• In the past hundred years, human population expansion and globalization have changed the pattern of human-nature interactions and accelerated the emergence and spread of novel infectious diseases (1). Humans have experienced a long list of microbial threats to health, of which, 70% are believed to be from animal reservoirs (2), such as severe acute respiratory syndrome coronavirus (SARS-CoV), Middle East respiratory syndrome coronavirus (MERS-CoV), and avian influenza A (H7N9) viruses, etc., emerging in 2002–2003, 2012, and 2013, respectively (3). Among the microbial threats, pandemic-causing viruses have profound and far-reaching impacts on public health, the economy, and society. Pandemics in the past century were mainly caused by influenza viruses: 1918 H1N1, 1957 H2N2, 1968 H3N2, and 2009 H1N1, defined by World Health Organization (WHO), together with the re-emergence of H1N1 influenza virus in 1977 (4-5). At the end of 2019, coronavirus disease 2019 (COVID-19) with human coronavirus-19 (hCoV-19, also termed SARS-CoV-2 by International Committee on Taxonomy of Viruses) as the causative agent, emerged and became the largest and most devastating pandemic in the new century (6). Currently, the world is still in the midst of this coronavirus pandemic. As two pandemic-risk viruses both transmitting through respiratory tracts, it raises concerns on how SARS-CoV-2 and influenza viruses themselves, and the relevant public health measures and scientific researches influence each other.

      SARS-CoV-2 and influenza viruses have many common characteristics which may correlate with the driving force of pandemics. The respiratory tract as the transmission route enables the disease to spread globally in a short time. The considerable number of latent or asymptomatic infections and mild cases brings difficulty to the control of the diseases (7). Emerging viral variants present alarming characteristics, including increased transmissibility and infectivity, alternative drug resistance, and immune escape. The wide range of animal hosts for the influenza viruses and the recently-discovered diverse susceptible animals of SARS-CoV-2 provides potentials for reemergence, though the animal reservoir of SARS-CoV-2 has not been confirmed (8). Thus, these common features of the two viruses imply that knowledge can be shared in the control of them.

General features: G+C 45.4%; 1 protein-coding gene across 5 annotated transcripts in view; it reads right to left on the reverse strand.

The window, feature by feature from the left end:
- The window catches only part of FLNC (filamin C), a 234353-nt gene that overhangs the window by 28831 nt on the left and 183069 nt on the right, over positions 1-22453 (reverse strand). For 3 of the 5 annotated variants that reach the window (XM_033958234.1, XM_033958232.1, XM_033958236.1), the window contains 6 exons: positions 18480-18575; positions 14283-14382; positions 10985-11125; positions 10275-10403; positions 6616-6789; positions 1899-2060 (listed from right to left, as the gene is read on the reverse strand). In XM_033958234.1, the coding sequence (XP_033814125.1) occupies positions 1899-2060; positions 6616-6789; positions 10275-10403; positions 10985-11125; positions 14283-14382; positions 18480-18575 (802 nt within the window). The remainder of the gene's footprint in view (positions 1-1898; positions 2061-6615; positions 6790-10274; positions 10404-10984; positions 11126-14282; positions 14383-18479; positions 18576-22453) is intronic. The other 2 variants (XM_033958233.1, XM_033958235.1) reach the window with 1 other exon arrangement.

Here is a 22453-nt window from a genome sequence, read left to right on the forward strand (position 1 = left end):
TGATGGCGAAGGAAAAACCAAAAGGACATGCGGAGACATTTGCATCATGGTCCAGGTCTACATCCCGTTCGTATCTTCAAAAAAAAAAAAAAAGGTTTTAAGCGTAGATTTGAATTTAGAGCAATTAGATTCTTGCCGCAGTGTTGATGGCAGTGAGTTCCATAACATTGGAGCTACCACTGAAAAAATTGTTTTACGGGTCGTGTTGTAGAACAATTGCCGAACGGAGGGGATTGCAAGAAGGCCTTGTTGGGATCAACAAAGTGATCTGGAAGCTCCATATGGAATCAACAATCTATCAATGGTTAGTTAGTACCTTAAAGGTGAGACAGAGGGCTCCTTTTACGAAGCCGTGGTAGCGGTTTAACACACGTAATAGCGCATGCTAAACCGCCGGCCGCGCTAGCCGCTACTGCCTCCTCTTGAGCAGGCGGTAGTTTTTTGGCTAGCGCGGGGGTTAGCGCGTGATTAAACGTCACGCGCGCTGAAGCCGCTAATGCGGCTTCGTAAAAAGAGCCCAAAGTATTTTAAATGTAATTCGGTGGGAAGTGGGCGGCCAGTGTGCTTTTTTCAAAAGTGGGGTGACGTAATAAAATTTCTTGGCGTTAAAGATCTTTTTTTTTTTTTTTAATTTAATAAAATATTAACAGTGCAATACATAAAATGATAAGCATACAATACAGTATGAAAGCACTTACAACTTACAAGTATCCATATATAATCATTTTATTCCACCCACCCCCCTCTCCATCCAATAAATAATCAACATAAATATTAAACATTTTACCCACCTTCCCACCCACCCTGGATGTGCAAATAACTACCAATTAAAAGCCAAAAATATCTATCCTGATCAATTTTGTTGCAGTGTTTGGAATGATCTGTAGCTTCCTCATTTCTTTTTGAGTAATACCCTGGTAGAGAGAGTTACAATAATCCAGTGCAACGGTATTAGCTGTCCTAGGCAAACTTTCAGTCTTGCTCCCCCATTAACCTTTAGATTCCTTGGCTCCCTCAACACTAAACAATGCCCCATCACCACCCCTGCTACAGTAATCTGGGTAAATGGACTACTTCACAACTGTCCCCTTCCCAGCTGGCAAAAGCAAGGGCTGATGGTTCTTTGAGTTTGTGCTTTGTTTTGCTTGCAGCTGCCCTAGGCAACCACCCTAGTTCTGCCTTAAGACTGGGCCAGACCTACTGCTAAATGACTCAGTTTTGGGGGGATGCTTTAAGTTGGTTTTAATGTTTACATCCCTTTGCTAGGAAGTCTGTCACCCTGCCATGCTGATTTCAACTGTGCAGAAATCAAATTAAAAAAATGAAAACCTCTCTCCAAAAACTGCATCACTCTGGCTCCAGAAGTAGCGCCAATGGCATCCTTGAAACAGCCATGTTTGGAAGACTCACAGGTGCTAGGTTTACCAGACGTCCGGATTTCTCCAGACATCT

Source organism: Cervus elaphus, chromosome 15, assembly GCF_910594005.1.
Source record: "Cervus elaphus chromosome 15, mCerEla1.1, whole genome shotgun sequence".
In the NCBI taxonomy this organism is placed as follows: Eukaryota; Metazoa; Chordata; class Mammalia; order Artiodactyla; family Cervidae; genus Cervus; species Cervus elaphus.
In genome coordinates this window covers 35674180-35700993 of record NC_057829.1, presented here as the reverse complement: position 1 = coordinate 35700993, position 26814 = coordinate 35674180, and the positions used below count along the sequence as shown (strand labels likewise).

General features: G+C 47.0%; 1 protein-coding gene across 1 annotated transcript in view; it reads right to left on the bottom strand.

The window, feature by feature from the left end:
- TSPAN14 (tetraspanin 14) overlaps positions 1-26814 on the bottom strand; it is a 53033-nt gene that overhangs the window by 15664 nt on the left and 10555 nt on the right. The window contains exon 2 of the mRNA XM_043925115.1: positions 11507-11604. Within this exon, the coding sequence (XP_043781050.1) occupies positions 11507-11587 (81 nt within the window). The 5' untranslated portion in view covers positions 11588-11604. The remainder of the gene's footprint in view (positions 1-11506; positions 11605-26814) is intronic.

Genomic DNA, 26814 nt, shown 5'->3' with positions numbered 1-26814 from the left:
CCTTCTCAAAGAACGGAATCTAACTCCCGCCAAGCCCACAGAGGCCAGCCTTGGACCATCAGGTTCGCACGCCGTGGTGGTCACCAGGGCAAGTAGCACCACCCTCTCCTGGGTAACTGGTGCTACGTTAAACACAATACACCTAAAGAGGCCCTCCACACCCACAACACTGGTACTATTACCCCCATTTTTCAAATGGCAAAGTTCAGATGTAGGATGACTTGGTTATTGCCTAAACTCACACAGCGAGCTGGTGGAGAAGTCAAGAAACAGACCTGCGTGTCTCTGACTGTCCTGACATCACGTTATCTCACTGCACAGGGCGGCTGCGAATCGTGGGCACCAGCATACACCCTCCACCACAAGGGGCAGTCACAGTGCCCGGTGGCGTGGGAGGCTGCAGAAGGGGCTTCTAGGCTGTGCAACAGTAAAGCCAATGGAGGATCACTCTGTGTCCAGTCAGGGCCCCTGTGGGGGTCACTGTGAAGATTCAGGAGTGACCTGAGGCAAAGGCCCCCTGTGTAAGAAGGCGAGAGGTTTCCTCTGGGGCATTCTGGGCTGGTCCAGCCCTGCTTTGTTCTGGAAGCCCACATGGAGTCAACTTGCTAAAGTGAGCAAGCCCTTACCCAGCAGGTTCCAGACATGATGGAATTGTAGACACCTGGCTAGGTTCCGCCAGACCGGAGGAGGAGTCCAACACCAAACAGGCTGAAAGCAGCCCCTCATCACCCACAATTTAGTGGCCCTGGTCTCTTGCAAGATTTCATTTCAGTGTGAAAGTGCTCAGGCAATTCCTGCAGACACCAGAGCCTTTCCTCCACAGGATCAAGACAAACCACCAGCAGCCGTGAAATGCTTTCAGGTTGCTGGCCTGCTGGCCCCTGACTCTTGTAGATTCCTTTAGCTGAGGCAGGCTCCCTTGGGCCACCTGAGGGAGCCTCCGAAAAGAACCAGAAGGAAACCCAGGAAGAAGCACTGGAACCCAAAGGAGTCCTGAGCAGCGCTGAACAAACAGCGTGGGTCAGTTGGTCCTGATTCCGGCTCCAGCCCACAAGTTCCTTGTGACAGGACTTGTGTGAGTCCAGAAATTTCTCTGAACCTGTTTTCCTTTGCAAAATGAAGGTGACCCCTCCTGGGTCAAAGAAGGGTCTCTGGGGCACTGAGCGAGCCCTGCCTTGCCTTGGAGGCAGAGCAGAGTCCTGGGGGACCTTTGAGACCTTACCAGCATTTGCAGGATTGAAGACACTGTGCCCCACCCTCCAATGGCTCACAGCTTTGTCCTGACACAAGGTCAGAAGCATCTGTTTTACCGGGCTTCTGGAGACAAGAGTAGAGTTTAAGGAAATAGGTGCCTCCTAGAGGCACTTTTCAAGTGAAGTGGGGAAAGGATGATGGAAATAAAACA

• Looking back on the hundred-year history of humans fighting against influenza, most experience of responding to the pandemic comes from this process. At the very beginning of the COVID-19 pandemics, plenty of experts on influenza took on the mission and applied the experience derived from prevention, control, and research on influenza to COVID-19. The Chinese National Influenza Center undertook most of the hCoV-19 (previous name of SARS-CoV-2) genome sequencing work in the National Institute for Viral Disease Control and Prevention of China CDC (9). Since its launch, the Global Initiative on Sharing All Influenza Data (GISAID) played an essential role in the sharing of data from influenza viruses. After initial deposition of the hCoV-19 whole genome sequences by China CDC, authorities and researchers looked to GISAID for its expertise in facilitating rapid sharing of trusted data (9). Currently, more than five million hCoV-19 genome sequences have been shared on GISAID since January 2020 and are helping the scientists study the new virus (10), together with other SARS-CoV-2 databases, such as RCoV19 from the China National Center for Bioinformation (11). Thus, the accumulated experiences, techniques, and human resources from influenza pandemic preparation have played an important role in the responses to COVID-19 pandemic (12). Interestingly, the in-depth and extensive researches on COVID-19 by a large number of scientists gathered in a short period of time have also promoted our understanding of influenza viruses and improved the prevention and response capacity. New vaccines and drugs, such as mRNA vaccine and monoclonal antibody drugs, are quickly being developed and used with emergency authorizations (13). Nucleic acid testing is becoming widely accepted (14), and traceability of the new virus has received unprecedented attention not only from the scientific community (15). The evidence of the introduction and spread of SARS-CoV-2 through cold chain also brings into reconsideration of the seasonal features of influenza viruses (16).